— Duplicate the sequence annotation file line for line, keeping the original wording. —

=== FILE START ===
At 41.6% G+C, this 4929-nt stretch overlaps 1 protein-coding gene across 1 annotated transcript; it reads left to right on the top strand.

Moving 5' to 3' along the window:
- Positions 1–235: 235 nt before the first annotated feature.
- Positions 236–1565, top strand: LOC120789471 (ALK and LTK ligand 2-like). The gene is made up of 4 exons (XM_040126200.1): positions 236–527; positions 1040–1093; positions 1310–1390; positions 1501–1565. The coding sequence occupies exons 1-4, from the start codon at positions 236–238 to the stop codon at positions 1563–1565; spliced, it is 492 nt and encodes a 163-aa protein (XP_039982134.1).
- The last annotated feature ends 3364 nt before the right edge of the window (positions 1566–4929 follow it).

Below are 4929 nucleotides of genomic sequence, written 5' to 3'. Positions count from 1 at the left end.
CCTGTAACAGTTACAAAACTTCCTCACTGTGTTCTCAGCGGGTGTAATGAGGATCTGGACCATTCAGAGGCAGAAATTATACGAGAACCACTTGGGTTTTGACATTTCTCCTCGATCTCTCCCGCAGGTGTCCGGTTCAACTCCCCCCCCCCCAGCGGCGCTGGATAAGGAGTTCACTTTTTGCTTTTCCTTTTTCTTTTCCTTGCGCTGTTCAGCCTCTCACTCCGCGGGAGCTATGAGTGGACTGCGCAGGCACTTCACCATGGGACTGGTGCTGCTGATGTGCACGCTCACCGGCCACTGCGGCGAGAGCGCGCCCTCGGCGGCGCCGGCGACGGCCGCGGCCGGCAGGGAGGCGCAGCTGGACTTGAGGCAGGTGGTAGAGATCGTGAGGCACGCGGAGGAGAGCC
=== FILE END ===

At 41.6% G+C, this 4929-nt stretch overlaps 1 protein-coding gene across 1 annotated transcript; it reads left to right on the top strand.

Moving 5' to 3' along the window:
- Positions 1–235: 235 nt before the first annotated feature.
- Positions 236–1565, top strand: LOC120789471 (ALK and LTK ligand 2-like). The gene is made up of 4 exons (XM_040126200.1): positions 236–527; positions 1040–1093; positions 1310–1390; positions 1501–1565. The coding sequence occupies exons 1-4, from the start codon at positions 236–238 to the stop codon at positions 1563–1565; spliced, it is 492 nt and encodes a 163-aa protein (XP_039982134.1).
- The last annotated feature ends 3364 nt before the right edge of the window (positions 1566–4929 follow it).

Below are 4929 nucleotides of genomic sequence, written 5' to 3'. Positions count from 1 at the left end.
CCTGTAACAGTTACAAAACTTCCTCACTGTGTTCTCAGCGGGTGTAATGAGGATCTGGACCATTCAGAGGCAGAAATTATACGAGAACCACTTGGGTTTTGACATTTCTCCTCGATCTCTCCCGCAGGTGTCCGGTTCAACTCCCCCCCCCCCAGCGGCGCTGGATAAGGAGTTCACTTTTTGCTTTTCCTTTTTCTTTTCCTTGCGCTGTTCAGCCTCTCACTCCGCGGGAGCTATGAGTGGACTGCGCAGGCACTTCACCATGGGACTGGTGCTGCTGATGTGCACGCTCACCGGCCACTGCGGCGAGAGCGCGCCCTCGGCGGCGCCGGCGACGGCCGCGGCCGGCAGGGAGGCGCAGCTGGACTTGAGGCAGGTGGTAGAGATCGTGAGGCACGCGGAGGAGAGCC